There are many ways to attach a handle onto tools. Wanting to expend the least amount of energy possible in stone age endeavors, I use vast amounts of energy experimenting with various techniques. Some work, others would work (if someone else performed them…). Here’s one method that I prefer because, well, I have little command of carpenter-ic common sense, a weak grasp on thinking and planning ahead, and little patience for crafting fine notches that snugly, custom-fit a randomly-contoured stone blade.
It all begins with The Stick. I chose a hank of Big Leaf Maple because it is soft and therefore easier to split with stone age tools.
I’m a big fan of letting nature do the work for me. Rather than chop away with stone tools to reduce the ends of this tool handle, it’s easier to burn them. You might be wondering why I’ve built my fire on top of a chunk o’ wood. Well, this experiment ran concurrently with my first attempts to coal-burn a larger container for Stone Boiling. Notice the flames? Don’t Do That. The greater heat only serves to check and split the future bowl. Effective coal-burning involves coals, not flames…
To smooth the end (I am going to put my hand there, you know) I am using a chunk of quartz, which has a bed of tiny crystals along one side (in the photo you can see an edge-on view of the crystals on the right side of the rock). This tool works great at scraping the ashy residue off the wooden handle.
Time to reduce the other end. Maybe you notice the cracks forming on the lip of the coal-burned bowl. Let that be a lesson to me (but the bowl did hold a gallon of water and I ended up stone-boiling in it a couple dozen times!).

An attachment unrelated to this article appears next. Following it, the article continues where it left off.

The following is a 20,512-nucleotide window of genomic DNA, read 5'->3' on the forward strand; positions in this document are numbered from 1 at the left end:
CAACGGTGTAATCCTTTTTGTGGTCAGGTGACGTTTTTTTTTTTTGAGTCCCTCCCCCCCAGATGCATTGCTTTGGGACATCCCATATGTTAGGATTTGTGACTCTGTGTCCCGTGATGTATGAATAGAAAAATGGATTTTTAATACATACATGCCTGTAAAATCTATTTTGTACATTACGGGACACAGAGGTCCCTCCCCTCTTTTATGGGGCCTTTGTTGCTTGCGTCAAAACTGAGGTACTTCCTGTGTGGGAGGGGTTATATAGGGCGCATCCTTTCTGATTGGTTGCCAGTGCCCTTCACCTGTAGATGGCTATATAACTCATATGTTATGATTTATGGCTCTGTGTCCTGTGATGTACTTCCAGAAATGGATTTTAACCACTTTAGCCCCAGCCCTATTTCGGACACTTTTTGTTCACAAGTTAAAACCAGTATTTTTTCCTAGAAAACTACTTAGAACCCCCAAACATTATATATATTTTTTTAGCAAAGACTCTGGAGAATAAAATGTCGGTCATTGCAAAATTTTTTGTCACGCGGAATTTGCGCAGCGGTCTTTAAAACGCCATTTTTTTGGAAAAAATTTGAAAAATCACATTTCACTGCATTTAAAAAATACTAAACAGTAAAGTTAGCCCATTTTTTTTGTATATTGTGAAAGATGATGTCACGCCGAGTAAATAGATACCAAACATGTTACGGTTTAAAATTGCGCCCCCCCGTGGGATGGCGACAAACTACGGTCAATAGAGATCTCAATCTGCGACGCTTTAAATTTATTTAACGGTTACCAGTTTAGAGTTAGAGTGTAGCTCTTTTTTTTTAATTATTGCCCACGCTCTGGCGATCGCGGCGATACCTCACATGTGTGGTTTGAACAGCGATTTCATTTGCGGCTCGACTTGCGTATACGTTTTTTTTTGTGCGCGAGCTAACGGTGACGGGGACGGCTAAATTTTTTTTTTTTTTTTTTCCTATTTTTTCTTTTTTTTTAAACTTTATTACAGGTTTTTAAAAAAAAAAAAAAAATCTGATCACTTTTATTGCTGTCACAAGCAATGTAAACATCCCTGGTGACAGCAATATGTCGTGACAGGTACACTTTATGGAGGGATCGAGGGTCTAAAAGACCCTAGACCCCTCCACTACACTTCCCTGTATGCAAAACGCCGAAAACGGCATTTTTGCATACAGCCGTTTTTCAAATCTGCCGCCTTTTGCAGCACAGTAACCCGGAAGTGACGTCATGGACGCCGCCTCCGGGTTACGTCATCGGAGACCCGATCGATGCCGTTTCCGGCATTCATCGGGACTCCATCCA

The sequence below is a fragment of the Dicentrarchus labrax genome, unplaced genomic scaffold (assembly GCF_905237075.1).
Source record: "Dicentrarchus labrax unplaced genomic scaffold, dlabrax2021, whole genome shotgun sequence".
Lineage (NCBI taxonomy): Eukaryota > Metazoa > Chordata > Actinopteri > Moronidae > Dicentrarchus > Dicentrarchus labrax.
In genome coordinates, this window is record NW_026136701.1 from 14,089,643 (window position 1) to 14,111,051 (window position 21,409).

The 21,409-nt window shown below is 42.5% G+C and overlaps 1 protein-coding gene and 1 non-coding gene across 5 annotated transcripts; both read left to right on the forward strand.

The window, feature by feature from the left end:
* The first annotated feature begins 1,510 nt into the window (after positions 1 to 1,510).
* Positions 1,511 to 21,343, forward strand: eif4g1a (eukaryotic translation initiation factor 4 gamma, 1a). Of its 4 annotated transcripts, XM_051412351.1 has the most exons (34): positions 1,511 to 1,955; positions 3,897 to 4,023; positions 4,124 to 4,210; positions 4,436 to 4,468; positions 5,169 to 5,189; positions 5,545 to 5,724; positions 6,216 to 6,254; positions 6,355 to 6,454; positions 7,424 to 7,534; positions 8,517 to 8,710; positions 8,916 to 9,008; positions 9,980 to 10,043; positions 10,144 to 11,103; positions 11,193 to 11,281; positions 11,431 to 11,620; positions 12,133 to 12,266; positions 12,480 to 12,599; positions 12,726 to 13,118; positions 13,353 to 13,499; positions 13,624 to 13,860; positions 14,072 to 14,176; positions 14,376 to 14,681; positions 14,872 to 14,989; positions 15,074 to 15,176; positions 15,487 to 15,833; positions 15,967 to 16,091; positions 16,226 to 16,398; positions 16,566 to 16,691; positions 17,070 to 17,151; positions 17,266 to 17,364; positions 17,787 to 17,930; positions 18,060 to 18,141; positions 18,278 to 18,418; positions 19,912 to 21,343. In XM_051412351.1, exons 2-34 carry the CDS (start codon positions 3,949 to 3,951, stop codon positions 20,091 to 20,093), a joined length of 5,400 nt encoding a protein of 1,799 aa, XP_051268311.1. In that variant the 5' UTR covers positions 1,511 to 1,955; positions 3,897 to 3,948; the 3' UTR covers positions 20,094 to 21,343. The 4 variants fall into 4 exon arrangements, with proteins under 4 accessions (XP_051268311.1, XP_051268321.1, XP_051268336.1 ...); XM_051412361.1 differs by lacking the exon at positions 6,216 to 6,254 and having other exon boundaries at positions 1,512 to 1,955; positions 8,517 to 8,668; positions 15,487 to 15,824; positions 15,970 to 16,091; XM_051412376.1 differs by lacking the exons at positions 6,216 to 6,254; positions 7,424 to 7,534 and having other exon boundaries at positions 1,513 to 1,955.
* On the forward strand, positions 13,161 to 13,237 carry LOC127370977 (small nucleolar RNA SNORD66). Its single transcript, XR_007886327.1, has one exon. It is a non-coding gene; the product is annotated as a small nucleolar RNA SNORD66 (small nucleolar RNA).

Here’s a nifty sanding invention that utilizes a strip of horsetail (Equisetum hyemale), which I glued to a piece of Yellow Cedar with deer hide glue. This works well at finish sanding.
While living on the Olympic Peninsula of Washington State, I was lucky enough to come across numerous dead deer. Strip the hide off, de-hair it by soaking for four days in a solution of four gallons water and one gallon wood ash, then boil the hides in fresh water for 8-12 hours.
The collagen and other proteins dissociate from the skin and rise to the top of the water. Scrape this glue off the top and let dry. Deer hide glue is notorious for molding quickly. I ended up putting the lot into a food processor (not mine, thankfully) and grinding it so that the resulting tiny bits would be able to dry through-and-through.
Finished with the burning and sanding.
Not a great photo, you can barely see the Elk Antler Wedge (on the right) that I used to score and eventually split the side of the handle where the blade will be inserted.
After splitting the handle once, I split it again in order to remove a wedge of wood, which makes room for the stone blade.
Using a piece of clay-and-sand pottery and fire, I melt some deer hide glue. Unfortunately, I chose to learn my lesson quite a few times that week regarding the erroneous use of flames to coal-burn containers. Here I am wasting yet another fine block of Western Red Cedar.
After applying hide glue to the blade and inserting the stone cutting tool into the handle, I wrapped a length of Australian Sea Grass Cordage around the handle. The cordage makes me feel as though the tool will last longer before falling apart eventually. And I like the feel of it. The red dot at the bottom of the handle is ground-up hematite (mineral paint). The hatchet was made in a similar fashion, but was wrapped in split deer intestine.
by Storm (RIP) Via BushcraftUK
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